Skip to content
Tax Credits and Incentives

Bipartisan House Bill Aims to Expand Child Care Tax Credits

Tim Shaw  

· 5 minute read

Tim Shaw  

· 5 minute read

Recently proposed legislation that would expand employer and household child care-related tax credits, as well as bolster a federal aid program, has amassed support from bipartisan groups and nonprofits.

On July 17, House Representatives Salud Carbajal, Democrat of California, and Lori Chavez-DeRemer, Republican of Oregon, introduced the Child Care Investment Act (HR 4571), which was designed to take a three-pronged approach to reducing child care costs and improving access to assistance for working and middle-class families.

The bill increases the Code Sec. 45F employer-provided child care credit from 25% to 50% and raises the max credit amount from $150,000 to $500,000. Small businesses would be eligible for a 60% rate with a max amount of $600,000. The credit is calculated based on qualifying child care expenditures plus 10% of qualified child care resource and referral service expenditures spent by employers.

According to a Congressional Research Service report from April that pulled data from the Bureau of Labor Statistics, “about 11% of civilian workers had access to employer-provided child care in 2021” and “lower-wage workers were less likely to have access than higher-wage workers.” The credit under current law presents several policy issues, the report found in citing issues raised by businesses to the Government Accountability Office, such as the credit’s inability to “sufficiently offset” the “substantial start-up and long-term costs to providing child care.”

Further, the CRS reported that businesses have struggled to predict if employees will enroll enough children to make a child care facility worthwhile, and that the feasibility of such facilities are bogged down by “regulatory and legal issues.” Finally, it was concluded that employers overall are unaware that the credit exists. Per the bill’s one-pager, these issues would be addressed by allowing businesses to jointly own and operate a child care facility using the credit and by making accredited in-home child care service expenses eligible.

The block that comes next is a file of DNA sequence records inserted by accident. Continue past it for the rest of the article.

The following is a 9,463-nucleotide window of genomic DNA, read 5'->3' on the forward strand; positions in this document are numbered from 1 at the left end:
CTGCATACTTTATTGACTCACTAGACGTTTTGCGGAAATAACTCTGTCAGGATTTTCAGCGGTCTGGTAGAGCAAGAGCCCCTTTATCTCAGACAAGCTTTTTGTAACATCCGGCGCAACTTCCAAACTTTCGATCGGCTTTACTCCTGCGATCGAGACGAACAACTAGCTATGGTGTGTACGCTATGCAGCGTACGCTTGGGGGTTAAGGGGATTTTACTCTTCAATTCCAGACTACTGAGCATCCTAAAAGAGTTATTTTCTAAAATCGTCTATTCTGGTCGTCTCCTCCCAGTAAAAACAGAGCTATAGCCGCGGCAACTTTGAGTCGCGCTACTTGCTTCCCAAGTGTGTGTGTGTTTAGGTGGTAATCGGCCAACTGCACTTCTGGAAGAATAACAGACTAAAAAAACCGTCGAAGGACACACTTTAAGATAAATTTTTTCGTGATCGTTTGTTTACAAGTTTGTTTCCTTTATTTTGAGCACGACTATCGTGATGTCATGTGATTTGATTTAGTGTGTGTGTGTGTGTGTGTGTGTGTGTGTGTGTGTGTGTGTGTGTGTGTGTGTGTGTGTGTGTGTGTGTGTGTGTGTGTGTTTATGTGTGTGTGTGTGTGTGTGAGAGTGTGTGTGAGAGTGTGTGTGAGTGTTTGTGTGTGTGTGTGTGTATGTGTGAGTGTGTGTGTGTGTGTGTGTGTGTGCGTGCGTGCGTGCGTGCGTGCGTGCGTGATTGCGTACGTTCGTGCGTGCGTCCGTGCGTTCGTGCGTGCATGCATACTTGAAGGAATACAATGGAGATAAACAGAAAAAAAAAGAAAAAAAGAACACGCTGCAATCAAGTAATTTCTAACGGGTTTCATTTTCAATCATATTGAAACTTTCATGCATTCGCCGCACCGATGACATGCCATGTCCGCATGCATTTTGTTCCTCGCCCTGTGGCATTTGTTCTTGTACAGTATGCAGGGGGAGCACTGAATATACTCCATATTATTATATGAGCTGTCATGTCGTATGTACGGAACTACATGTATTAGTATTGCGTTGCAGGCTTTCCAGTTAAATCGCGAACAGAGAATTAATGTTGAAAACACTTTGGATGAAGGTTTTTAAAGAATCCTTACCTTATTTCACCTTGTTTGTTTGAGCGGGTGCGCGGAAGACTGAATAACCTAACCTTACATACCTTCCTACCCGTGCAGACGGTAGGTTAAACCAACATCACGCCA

The next section of the proposal increases the maximum exclusion under the Dependent Care Assistance Program to $10,000 plus an additional $2,000 per eligible dependent. Third, the bill makes several modifications to the child and dependent care tax credit, including making the benefit refundable and upping the credit rates across income ranges. For those with adjusted gross income under $15,000, the credit rate would be 50% (currently 35%).

“Skyrocketing costs have left affordable child care out of reach for too many families,” said Chavez-DeRemer in a press release. “Unfortunately, this problem often falls on women, who then must decide between staying at home and pursuing a career or education that they are passionate about. It has a far-reaching effect on families, local businesses, and our economy, which is why investing in child care is also an investment in the future growth and success of our communities.”

The Child Care Investment Act is endorsed by the Bipartisan Policy Center, the First Five Years Fund, Save the Children, and the Early Care and Education Consortium. On August 15, Carbajal conducted a joint press conference alongside local California groups, including the Santa Barbara South Coast Chamber of Commerce, the Santa Maria Chamber of Commerce, United Way Santa Barbara, First 5 Santa Barbara, and Cottage Health, a regional hospital system.

“When I sit down with Central Coast working families or small business owners to talk about what they’re worried about when it comes to making ends meet, there is always one consistent item: the cost and availability of child care,” said Carbajal on Monday. “Families can’t find the care they need, or can’t afford it. Businesses can’t hire who they want because there’s not enough care options. And the lack of affordable child care is holding our middle class families and local economies back.”


Get all the latest tax, accounting, audit, and corporate finance news with Checkpoint Edge. Sign up for a free 7-day trial today.

More answers